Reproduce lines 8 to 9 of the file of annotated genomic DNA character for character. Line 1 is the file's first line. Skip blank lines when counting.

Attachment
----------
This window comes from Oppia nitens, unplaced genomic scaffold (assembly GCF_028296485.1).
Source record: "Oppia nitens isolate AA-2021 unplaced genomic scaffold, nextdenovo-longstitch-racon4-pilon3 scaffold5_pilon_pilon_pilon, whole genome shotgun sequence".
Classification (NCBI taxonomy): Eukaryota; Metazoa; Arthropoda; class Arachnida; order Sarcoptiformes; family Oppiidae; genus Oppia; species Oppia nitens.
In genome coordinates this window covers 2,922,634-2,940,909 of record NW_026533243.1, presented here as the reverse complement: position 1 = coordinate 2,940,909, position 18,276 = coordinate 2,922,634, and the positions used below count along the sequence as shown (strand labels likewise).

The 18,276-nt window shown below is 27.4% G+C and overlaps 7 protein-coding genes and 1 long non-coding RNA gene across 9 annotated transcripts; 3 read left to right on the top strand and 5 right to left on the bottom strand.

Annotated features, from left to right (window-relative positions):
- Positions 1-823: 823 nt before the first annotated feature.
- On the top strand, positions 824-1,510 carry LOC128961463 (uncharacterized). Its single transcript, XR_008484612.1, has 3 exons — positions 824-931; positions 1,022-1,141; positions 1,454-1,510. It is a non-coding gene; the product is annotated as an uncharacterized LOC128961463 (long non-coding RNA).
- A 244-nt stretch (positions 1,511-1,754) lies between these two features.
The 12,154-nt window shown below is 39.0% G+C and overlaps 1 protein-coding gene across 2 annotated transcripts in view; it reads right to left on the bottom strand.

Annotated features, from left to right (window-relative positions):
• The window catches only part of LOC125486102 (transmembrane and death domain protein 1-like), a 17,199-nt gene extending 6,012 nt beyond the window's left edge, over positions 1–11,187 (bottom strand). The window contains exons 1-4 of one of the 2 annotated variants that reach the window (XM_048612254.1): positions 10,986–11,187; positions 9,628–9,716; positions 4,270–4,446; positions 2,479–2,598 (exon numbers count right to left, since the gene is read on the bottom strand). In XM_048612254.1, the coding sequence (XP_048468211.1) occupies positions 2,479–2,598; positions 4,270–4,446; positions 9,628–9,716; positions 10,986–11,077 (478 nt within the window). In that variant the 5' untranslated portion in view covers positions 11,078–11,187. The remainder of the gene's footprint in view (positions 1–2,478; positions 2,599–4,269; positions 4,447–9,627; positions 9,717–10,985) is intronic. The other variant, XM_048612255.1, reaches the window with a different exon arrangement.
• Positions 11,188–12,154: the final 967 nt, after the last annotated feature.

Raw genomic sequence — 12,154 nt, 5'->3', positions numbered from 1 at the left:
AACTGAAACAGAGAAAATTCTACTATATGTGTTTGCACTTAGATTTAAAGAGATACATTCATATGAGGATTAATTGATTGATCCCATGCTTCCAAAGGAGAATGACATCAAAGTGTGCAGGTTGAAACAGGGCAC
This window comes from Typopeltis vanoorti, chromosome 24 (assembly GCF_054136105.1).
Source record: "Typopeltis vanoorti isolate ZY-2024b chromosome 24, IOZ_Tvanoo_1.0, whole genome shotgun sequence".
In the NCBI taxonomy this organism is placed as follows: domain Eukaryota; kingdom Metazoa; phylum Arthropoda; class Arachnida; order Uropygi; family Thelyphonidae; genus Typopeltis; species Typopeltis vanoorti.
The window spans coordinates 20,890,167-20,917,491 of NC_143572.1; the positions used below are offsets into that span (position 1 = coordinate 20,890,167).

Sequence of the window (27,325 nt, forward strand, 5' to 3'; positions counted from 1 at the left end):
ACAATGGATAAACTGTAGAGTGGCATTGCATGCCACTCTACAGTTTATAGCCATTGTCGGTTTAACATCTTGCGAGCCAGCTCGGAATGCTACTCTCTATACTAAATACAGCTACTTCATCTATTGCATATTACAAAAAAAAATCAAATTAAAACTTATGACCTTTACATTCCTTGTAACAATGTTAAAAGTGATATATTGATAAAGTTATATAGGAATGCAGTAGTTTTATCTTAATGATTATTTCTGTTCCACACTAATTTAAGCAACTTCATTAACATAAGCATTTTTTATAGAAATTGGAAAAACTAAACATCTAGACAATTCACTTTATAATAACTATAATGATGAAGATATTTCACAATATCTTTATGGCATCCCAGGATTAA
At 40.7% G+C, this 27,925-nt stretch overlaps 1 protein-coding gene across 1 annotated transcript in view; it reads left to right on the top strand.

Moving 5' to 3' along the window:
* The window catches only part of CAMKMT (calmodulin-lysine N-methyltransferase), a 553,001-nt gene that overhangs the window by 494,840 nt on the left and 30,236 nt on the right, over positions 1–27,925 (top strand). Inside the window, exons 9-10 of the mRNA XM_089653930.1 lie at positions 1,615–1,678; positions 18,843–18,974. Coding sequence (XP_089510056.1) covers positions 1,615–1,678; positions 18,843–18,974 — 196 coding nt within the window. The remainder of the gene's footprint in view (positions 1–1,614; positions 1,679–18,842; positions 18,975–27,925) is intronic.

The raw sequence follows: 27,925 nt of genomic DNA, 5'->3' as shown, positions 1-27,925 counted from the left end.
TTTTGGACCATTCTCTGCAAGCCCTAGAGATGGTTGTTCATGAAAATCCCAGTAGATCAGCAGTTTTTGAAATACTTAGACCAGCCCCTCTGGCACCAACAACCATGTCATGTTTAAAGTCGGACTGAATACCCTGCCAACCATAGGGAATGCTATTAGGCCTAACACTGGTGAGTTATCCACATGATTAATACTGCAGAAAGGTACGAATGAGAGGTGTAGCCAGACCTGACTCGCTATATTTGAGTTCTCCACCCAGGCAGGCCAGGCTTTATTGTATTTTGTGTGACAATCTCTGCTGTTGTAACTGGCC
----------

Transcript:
- On the top strand, positions 824-1,510 carry LOC128961463 (uncharacterized). Its single transcript, XR_008484612.1, has 3 exons — positions 824-931; positions 1,022-1,141; positions 1,454-1,510. It is a non-coding gene; the product is annotated as an uncharacterized LOC128961463 (long non-coding RNA).
- A 244-nt stretch (positions 1,511-1,754) lies between these two features.